Near the beginning of Craig's Smoked Out thread, he made an astute observation about steel frame set-up & sizing from the '90's and earlier, with brake levers being positioned quite low on bars that had deeper drops, compared to what we have today. That old school position is what I started on back in the mid-80's. It's been a while since I've ridden a bike with that set-up, but when I went to revive my MX Leader, I decided to remove its new school Deda bars which had a flat transition and levers high, to an old school, re-issued Criterium bar.
Which generation of Campagnolo brake-only levers for MX Leader re-build?
Levers are positioned with the bottom of the blade in line with the bottom of the bar, instead of high up. The drops are nearly parallel to the horizontal top tube. I placed the bar clamp at -5.5cm below the saddle, which was my old position. A negative 5.5cm drop was relatively aggressive for the small frame size that I use (51 or 52cm).
This is obvious - with the levers positioned low on plunging Criterium drops, it lowers the hood contact point another 4cm, so that the total drop from the saddle to the hoods is nearly 10cm - a lot for a small guy like me, riding a tiny frame. When I was setting it up on the MX Leader a couple of weeks ago, I thought, it looks period-correct and old school, but there's no way I'm going to be able to tolerate this drop. My current bikes (Hampco and Primus Mootry) have a -6cm drop to the bar clamp, but the hoods are also at -6cm too, with their flat transition.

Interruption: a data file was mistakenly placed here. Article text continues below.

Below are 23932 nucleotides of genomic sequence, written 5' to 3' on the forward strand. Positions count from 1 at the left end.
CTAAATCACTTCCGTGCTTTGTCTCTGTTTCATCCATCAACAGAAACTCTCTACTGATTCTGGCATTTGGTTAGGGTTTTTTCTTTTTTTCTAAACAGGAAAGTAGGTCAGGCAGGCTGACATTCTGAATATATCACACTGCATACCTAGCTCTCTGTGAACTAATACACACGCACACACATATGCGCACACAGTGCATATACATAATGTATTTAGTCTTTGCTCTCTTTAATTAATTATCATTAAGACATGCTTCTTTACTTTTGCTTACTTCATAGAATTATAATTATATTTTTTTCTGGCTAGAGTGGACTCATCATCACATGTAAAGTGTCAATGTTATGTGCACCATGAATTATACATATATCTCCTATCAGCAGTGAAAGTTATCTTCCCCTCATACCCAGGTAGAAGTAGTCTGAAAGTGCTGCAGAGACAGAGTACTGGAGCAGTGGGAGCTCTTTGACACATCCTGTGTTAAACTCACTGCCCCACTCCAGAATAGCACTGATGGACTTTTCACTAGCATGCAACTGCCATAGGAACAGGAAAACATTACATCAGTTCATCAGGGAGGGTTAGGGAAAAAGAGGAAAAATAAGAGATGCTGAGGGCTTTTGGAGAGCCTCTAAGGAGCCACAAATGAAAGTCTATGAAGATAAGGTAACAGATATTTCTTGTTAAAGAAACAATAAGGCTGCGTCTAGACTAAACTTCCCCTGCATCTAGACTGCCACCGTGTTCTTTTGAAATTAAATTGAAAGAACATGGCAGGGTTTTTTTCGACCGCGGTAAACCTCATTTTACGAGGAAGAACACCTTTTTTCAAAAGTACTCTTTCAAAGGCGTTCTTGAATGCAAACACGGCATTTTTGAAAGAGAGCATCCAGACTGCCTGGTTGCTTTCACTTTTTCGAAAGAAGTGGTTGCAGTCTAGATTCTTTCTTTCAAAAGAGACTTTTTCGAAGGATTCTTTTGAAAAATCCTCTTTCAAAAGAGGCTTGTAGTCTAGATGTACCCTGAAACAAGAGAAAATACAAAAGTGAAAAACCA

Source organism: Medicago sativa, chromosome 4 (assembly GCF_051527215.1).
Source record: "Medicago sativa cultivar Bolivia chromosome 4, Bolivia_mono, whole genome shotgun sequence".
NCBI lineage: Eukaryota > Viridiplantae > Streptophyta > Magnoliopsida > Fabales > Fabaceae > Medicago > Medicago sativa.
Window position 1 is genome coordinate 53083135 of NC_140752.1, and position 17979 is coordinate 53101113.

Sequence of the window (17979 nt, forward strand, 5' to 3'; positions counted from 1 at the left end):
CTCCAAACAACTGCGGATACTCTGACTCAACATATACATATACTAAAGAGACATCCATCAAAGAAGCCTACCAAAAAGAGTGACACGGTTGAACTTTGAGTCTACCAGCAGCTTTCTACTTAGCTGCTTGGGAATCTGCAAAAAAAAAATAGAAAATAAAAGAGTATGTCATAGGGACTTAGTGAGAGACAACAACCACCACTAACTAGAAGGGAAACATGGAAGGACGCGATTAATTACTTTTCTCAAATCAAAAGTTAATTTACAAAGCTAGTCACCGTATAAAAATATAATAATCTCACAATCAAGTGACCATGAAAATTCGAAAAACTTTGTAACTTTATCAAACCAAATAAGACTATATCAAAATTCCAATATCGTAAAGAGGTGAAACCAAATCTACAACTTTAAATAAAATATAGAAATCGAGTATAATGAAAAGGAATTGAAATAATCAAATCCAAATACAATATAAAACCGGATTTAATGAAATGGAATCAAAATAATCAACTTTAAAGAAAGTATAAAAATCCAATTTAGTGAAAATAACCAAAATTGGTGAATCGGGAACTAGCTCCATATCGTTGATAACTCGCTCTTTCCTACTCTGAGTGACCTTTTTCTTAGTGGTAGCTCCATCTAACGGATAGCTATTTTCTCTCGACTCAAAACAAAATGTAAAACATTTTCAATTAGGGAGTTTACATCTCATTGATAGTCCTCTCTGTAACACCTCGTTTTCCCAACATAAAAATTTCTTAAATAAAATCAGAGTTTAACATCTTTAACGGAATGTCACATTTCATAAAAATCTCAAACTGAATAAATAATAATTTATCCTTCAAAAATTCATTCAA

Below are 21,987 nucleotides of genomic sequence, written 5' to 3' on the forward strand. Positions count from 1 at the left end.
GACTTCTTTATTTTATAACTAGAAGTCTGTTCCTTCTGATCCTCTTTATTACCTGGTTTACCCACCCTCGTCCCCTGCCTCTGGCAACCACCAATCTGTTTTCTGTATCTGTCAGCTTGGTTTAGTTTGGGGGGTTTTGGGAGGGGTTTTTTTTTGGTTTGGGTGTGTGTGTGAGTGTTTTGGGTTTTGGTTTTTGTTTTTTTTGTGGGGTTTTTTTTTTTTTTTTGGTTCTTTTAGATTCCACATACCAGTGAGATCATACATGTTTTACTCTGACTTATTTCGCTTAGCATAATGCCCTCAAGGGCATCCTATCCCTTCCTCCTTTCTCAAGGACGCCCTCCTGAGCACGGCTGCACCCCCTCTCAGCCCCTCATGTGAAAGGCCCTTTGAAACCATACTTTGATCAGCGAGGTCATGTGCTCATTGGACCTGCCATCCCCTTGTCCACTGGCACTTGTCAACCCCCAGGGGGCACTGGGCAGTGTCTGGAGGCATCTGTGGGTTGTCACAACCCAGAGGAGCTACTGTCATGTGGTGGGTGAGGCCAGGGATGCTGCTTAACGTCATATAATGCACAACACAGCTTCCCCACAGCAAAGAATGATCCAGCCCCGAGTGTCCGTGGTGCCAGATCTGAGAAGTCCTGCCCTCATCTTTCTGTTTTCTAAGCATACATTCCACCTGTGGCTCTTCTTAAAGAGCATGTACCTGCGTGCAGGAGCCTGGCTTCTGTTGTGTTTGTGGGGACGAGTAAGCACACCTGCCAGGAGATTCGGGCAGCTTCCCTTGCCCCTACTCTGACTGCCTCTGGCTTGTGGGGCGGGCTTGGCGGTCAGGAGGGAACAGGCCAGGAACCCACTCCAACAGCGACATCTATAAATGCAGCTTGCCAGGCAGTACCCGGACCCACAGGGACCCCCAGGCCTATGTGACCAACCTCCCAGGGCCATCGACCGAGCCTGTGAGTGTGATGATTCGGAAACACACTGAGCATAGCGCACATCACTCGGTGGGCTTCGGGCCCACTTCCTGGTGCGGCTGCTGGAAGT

I decided to try out the nearly -10cm drop from saddle to hoods anyway, and the last half a month have been surprising. Sure, there's a lot more pressure on the web of my hands, where it rests in the hoods. But not only was it tolerable on my hands and back, it took a lot of pressure off my saddle and it put me in a much more powerful position.
Another interesting effect is that due to my old school down tube shifters on the MX Leader, I had to move my hands off the hoods far more frequently than if I was using Ergo shifters. So the choice of DT levers alone meant there was frequent relief for my hands.
For this reason, I'm not likely to replicate such a low drop on my contemporary bikes, but I found it interesting how effective and comfortable it was to ride with the low lever position. I may try dropping the lever position on my current bikes below 6cm, but not as extreme as -10cm.